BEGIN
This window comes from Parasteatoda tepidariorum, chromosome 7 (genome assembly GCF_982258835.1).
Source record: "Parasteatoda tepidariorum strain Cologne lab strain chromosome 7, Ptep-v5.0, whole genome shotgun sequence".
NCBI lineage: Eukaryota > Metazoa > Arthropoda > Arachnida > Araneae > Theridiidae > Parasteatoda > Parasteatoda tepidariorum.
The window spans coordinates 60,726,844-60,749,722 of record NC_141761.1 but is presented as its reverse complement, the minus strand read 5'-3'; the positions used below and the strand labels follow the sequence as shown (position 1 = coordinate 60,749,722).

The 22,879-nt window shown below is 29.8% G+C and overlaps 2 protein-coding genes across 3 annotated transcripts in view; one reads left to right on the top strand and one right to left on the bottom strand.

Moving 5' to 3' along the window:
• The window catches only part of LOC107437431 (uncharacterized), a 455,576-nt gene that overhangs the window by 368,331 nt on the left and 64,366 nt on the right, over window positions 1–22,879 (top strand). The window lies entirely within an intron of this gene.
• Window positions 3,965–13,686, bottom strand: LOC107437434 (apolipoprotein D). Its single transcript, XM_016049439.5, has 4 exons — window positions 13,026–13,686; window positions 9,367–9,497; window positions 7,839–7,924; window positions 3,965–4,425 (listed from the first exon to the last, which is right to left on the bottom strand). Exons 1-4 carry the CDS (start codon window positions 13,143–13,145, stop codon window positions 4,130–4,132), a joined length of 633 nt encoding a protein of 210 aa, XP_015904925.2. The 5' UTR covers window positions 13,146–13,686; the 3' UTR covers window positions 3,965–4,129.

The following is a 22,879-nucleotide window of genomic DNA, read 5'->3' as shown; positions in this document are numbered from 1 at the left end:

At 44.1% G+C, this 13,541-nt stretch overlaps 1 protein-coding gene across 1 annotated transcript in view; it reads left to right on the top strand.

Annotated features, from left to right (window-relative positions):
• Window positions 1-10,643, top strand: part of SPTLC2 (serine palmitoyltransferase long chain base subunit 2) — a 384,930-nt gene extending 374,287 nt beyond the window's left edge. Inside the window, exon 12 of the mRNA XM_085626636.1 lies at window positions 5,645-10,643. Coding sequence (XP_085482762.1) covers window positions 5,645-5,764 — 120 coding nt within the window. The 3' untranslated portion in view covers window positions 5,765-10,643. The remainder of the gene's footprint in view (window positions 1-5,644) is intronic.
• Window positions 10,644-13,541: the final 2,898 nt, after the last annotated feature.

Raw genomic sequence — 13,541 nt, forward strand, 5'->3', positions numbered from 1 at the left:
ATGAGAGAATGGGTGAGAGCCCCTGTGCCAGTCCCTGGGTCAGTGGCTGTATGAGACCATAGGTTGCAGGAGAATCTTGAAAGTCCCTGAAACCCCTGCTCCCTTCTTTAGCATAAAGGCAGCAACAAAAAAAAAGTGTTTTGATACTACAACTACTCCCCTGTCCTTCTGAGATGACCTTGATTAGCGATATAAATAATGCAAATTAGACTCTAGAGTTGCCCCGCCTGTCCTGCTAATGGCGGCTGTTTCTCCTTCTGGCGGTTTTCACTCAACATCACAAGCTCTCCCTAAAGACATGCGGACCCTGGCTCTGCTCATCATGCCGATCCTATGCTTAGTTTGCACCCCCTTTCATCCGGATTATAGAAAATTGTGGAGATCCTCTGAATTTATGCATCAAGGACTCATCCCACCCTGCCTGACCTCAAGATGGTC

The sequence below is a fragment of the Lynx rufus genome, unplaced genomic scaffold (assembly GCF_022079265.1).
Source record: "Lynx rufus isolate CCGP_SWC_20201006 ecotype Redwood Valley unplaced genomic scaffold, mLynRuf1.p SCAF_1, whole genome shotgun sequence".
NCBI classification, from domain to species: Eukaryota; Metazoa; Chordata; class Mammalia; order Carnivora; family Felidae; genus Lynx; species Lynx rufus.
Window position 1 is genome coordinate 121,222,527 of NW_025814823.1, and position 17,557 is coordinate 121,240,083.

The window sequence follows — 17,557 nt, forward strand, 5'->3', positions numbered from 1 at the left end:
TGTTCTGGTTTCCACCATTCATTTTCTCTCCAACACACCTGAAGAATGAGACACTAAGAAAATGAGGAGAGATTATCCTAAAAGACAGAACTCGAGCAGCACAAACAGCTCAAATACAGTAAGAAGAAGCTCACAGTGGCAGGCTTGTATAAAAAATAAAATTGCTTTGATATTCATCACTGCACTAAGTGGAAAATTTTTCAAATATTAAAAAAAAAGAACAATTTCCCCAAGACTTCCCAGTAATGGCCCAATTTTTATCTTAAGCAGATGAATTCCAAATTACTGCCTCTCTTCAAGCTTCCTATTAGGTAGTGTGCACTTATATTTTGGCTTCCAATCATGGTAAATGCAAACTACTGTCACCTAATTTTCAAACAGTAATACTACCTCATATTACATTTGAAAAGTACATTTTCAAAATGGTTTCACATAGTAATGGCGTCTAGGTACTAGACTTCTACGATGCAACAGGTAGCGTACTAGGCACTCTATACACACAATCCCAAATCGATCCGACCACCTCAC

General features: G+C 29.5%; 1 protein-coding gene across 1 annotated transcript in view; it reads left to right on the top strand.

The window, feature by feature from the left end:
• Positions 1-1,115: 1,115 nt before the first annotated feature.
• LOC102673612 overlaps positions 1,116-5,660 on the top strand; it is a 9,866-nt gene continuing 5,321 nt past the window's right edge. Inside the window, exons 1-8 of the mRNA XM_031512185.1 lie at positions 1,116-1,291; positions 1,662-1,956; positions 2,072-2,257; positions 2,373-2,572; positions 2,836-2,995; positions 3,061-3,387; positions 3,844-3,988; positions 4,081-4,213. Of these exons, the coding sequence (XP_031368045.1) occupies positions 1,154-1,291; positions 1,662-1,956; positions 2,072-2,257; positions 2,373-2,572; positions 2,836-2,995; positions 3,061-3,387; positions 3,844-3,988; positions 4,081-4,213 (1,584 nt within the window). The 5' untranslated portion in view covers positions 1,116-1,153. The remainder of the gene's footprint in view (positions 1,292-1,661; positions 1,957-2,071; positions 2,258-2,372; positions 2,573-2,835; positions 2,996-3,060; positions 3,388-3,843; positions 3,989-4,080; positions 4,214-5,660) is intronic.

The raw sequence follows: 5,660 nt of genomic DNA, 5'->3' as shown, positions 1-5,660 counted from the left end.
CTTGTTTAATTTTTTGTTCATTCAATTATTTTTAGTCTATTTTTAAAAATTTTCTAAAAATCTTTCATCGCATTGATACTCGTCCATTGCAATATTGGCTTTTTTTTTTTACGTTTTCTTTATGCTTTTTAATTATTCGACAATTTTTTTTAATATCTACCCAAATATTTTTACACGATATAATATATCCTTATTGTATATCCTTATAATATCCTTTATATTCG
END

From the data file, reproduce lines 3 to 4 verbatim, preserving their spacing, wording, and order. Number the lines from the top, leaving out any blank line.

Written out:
NCBI lineage: Eukaryota > Metazoa > Arthropoda > Arachnida > Araneae > Theridiidae > Parasteatoda > Parasteatoda tepidariorum.
The window spans coordinates 60,726,844-60,749,722 of record NC_141761.1 but is presented as its reverse complement, the minus strand read 5'-3'; the positions used below and the strand labels follow the sequence as shown (position 1 = coordinate 60,749,722).